A New Century: 1897-1921
The turn of the century; the Nation's "progressive conservation movement" era brought many advances: national wildlife refuges and national forests were being set up, and new laws were passed to protect the Nation's fish and wildlife resources, notably the Lacey Act and the Black Bass Act.
For the 30-year-old U.S. Fish Commission, it brought a new home. Formerly independent, the agency was renamed the U.S. Bureau of Fisheries (BOF) in 1903 and placed in the newly established U.S. Department of Commerce and Labor. A year earlier the Nation's second Federal marine science laboratory had been built at Beaufort, N.C., and in 1905 the first Federal fish hatchery in Alaska was set up at Yes Bay.
Pacific coast fisheries and oceanographic research had greatly expanded with entry of the Albatross into the Pacific and saw further growth in 1909 as a Pacific Fishery Investigations group was set up at Stanford, Calif., under ichthyologist Charles H. Gilbert. And as Alaska fishery research and management progressed, the Bureau's "Alaska Fishery and Fur Seal Service" was upgraded to an operating Division in 1911. Then, in 1913, Congress separated the Departments of Labor and Commerce, with the Bureau of Fisheries remaining with the Department of Commerce.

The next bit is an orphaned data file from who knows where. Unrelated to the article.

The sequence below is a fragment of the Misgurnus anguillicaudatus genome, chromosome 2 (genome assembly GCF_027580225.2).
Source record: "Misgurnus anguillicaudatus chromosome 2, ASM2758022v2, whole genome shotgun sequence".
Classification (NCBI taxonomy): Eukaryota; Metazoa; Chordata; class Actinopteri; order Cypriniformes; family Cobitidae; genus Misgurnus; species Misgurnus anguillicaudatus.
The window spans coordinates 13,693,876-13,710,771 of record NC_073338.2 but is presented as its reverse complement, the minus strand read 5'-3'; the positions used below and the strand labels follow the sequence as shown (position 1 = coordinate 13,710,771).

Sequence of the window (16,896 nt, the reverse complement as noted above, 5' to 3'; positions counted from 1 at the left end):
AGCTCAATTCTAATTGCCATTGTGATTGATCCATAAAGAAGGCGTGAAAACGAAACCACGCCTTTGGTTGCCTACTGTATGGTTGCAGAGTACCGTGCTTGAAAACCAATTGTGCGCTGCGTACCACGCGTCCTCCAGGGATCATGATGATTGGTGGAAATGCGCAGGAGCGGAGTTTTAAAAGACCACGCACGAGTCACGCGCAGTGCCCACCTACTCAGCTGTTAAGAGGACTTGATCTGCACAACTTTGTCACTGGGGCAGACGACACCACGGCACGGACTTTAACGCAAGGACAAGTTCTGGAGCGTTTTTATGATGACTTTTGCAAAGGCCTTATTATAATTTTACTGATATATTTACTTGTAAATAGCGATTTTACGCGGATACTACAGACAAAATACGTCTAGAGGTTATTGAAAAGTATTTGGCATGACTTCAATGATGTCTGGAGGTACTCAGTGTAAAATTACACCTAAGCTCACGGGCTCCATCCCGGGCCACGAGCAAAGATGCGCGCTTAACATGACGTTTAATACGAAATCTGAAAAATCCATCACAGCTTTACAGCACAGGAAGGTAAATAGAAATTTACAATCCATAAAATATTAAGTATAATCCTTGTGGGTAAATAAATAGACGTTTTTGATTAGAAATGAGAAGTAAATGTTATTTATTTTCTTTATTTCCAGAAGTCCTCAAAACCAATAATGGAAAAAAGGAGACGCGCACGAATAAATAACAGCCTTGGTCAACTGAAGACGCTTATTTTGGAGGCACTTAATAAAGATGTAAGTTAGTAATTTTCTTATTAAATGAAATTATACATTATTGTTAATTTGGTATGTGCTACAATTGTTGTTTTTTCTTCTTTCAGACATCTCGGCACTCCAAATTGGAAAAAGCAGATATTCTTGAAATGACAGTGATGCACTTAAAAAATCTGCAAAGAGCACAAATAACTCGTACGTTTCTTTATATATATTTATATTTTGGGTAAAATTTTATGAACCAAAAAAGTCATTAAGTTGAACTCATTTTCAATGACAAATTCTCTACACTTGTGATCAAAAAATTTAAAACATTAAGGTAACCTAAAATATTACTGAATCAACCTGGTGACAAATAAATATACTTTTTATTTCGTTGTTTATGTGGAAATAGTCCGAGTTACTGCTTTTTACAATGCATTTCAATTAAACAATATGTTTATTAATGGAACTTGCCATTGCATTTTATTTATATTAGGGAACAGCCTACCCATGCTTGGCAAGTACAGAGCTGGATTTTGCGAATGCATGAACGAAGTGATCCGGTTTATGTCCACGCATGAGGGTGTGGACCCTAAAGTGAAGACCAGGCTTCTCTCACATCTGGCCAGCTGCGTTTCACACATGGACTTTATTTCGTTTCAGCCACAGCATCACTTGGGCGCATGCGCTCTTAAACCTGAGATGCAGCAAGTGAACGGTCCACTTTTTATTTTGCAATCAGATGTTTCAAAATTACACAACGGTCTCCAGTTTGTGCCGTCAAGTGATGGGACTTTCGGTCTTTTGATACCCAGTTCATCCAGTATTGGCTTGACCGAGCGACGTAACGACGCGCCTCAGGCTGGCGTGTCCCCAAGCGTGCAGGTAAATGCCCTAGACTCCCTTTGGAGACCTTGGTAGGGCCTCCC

While the Bureau had long worked to improve fishery marketing and product development, the onset of World War I and associated food shortages accelerated those studies. Bureau scientists at Woods Hole and other research sites emphasized the immediate increase of aquatic food supplies. In addition, Bureau research on the healthful and nutritive values of fish oils began during this era. Meanwhile, the U.S. Navy commandeered the Albatross for WWI Gulf of Mexico and Caribbean Sea patrols and occupied the Bureau's Woods Hole and Beaufort Laboratories for specialized war-related research.